b. May 5, 1921
August 27, 2008
b. November 10, 1924
“Two extraordinary people … that have spent the greater part of a half century … fighting for their right to live the way so many of us, frankly, take for granted.“
– San Francisco Mayor Gavin Newsom
b. March 27, 1983
d. August 18, 2004
Bryan Jordan Smith was born March 27, 1983 in Salt Lake City, Utah. He graduated from American Fork High School and LDS Seminary. He was an active member of the Church of Jesus Christ of Latter-day Saints and served an LDS mission in Omaha, Nebraska.
Bryan was a loving son and brother who enjoyed the outdoors, scrap booking, animals, and gardening. He loved cars and especially, his white Ford convertible Mustang. Bryan worked for Alpine School District at the Pony Express Elementary School. He planned on attending Joseph Patrick Academy of Hair this fall.
Bryan committed suicide on Wednesday, August 18, 2004 in American Fork. He left a suicide note stating that he could not handle the fact that he was gay and that was at least one of the reasons for his suicide.
Paul was the pastor of the Washington Square United Methodist Church in New York City from 1973 to 1984, and was the first openly gay minister with a congregation in a major Christian denomination in America. This congregation in Greenwich Village was locally known as the Peace Church for its opposition to the Vietnam War and for its large gay and lesbian membership.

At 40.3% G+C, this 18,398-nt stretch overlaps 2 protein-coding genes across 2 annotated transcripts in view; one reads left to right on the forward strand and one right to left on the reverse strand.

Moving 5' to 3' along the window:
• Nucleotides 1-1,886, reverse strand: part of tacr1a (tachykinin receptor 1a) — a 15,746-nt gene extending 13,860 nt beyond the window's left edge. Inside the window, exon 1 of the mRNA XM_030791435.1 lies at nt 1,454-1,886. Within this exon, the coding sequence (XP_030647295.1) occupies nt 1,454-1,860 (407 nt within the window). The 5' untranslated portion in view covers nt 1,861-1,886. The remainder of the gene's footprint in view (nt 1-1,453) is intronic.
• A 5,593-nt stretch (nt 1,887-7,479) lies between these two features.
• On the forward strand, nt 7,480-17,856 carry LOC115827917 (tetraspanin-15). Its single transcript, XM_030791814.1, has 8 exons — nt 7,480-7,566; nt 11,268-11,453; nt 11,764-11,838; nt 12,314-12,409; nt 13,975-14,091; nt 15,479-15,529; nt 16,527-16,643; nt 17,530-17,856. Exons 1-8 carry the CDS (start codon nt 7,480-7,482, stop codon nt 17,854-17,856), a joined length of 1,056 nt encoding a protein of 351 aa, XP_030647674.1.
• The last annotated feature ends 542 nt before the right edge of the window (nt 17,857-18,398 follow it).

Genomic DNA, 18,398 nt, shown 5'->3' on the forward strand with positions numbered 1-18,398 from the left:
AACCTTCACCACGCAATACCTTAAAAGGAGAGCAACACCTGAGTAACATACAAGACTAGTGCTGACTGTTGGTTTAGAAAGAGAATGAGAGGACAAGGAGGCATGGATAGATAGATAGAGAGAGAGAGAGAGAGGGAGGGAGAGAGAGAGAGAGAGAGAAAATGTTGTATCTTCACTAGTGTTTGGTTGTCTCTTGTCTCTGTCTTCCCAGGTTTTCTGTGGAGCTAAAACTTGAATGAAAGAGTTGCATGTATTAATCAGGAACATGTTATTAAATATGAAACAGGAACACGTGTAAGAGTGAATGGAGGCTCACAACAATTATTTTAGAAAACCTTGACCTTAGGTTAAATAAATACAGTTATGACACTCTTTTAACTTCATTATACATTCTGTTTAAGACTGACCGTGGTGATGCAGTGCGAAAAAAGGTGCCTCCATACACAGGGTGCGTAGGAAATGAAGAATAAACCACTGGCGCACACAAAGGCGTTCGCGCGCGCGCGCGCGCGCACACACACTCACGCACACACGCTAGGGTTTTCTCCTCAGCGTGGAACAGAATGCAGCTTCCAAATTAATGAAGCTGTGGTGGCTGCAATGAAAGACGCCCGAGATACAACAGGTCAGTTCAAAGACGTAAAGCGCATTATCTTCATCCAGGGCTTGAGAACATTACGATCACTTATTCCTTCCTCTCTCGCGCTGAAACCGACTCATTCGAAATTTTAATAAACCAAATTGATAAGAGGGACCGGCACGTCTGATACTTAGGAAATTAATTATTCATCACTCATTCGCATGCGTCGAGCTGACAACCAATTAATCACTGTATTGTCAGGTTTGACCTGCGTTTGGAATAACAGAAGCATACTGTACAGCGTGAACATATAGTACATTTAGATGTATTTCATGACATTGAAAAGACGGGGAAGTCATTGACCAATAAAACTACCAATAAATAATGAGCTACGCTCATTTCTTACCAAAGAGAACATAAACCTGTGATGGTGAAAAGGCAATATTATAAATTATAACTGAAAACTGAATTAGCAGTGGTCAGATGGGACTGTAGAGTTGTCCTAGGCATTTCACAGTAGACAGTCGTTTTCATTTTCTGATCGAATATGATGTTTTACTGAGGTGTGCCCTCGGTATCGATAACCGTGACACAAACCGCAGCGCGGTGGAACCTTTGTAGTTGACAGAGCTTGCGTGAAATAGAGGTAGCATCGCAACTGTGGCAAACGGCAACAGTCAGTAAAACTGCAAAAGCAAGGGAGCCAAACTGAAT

In 1973 Paul was appointed pastor of Washington Square United Methodist Church. While at Washington Square, he initiated a $1.5 million restoration campaign, planned the church’s 125th anniversary, and worked with the many community groups housed in the building, including the Harvey Milk School, a parent-run day care center, and many lesbian/gay support and social groups.
On Sunday, November 27, 1977, Abels was featured in a New York Times article entitled “Minister Sponsors Homosexual Rituals.” The article told about four “covenant services” that Paul had performed in recent months. And in the article Paul identifies himself as a “homosexual.”
Controversy arose throughout the denomination with many critics calling for his removal. Bishop Ralph Ward asked Paul to take a leave of absence. Paul refused and his appointment was upheld by vote of the New York Annual Conference. The bishop then appealed to the Judicial Council, highest court in United Methodism, which ruled in 1979 that Abels was in “good standing” and in “effective relation” and could remain as pastor at Washington Square.